New report: Xi and Putin have entered into an unequal partnership that will become even more imbalanced in the future. Disparity in China-Russia economic relations apparent across four dimensions of connectivity: trade, investment, people, and data. 1/X
Xi and Putin tout rising bilateral trade levels, a metric that emphasizes progress and partnership while masking how Russia has become more dependent on China. 2/X
Investment: Russia’s Belt and Road experience has been disappointing due to a risky business environment and weak market fundamentals. And while both China and Russia are pursuing alternative payment systems, motivated in part by Western sanctions, Beijing is far ahead.
People-to-people ties have been expanding, but China’s sheer mass deepens Russia’s dependence in this area as well. Tourism is boon when things are going well, but also part of Beijing’s coercive economic toolkit (just ask South Korea).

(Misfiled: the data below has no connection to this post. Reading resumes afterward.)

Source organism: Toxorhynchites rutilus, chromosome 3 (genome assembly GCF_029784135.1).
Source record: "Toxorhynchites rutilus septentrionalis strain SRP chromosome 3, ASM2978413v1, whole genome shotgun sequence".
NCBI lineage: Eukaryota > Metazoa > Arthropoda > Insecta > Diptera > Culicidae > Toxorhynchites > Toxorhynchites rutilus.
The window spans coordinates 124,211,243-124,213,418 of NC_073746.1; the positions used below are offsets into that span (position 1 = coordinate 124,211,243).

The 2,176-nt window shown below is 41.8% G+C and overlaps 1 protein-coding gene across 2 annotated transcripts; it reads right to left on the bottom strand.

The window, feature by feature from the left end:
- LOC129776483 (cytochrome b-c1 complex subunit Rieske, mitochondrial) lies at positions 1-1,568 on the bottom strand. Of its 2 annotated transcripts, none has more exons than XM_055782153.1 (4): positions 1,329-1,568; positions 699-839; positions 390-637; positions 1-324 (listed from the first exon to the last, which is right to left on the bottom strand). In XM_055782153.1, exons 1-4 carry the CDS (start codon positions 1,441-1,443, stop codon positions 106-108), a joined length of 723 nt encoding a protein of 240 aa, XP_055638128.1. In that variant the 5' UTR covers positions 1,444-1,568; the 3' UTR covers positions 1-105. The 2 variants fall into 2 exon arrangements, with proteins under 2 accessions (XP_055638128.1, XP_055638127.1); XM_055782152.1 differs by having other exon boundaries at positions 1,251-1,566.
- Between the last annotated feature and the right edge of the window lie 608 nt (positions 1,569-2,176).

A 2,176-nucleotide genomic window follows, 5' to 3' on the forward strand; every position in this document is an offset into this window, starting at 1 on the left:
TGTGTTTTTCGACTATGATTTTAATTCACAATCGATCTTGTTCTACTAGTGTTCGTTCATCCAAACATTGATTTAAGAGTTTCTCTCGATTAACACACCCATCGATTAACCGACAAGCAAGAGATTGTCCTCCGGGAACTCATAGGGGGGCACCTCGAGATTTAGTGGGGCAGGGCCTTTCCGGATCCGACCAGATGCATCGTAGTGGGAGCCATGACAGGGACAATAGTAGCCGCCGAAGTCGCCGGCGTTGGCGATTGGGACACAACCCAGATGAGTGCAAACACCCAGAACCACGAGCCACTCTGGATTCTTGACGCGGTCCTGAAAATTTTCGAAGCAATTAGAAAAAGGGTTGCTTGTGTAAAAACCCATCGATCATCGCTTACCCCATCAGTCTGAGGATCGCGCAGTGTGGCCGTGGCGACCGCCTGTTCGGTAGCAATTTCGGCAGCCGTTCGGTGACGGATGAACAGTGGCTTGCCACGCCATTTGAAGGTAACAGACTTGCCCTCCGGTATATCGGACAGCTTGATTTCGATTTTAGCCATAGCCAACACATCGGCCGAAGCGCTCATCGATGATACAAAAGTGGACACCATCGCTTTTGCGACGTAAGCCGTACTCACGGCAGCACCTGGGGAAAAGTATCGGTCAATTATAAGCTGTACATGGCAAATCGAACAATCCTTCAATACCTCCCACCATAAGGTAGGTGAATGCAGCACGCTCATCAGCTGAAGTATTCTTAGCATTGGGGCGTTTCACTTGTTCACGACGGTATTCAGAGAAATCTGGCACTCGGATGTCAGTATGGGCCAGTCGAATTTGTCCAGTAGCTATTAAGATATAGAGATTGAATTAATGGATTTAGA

Digital connections are necessitated by geography (7 of China’s major terrestrial cables run through Russia). Also history: Russia was among Huawei’s first international markets. But flows of data are limited by both government's obsession with control over connectivity.
Looking toward 2030, China’s sheer mass, proximity, and willingness to economically coerce its partners could eventually compel Russia to look again to the West, where most of its trade remains despite its growing ties with China.
Meantime, the US should: Avoid exaggerating the China-Russia partnership. Exercise greater prudence on sanctions. Lead an allied vision for economic development.
More in the report, which draws on work from others who have thought hard and written wisely about China & Russia. Big thanks to: @AKendallTaylor, @DaveShullman, @AlexGabuev, @Julie_C_Smith, @jacobstokes, @Aligarciaherrer, @SpivakV, @ANKURsamirshah /end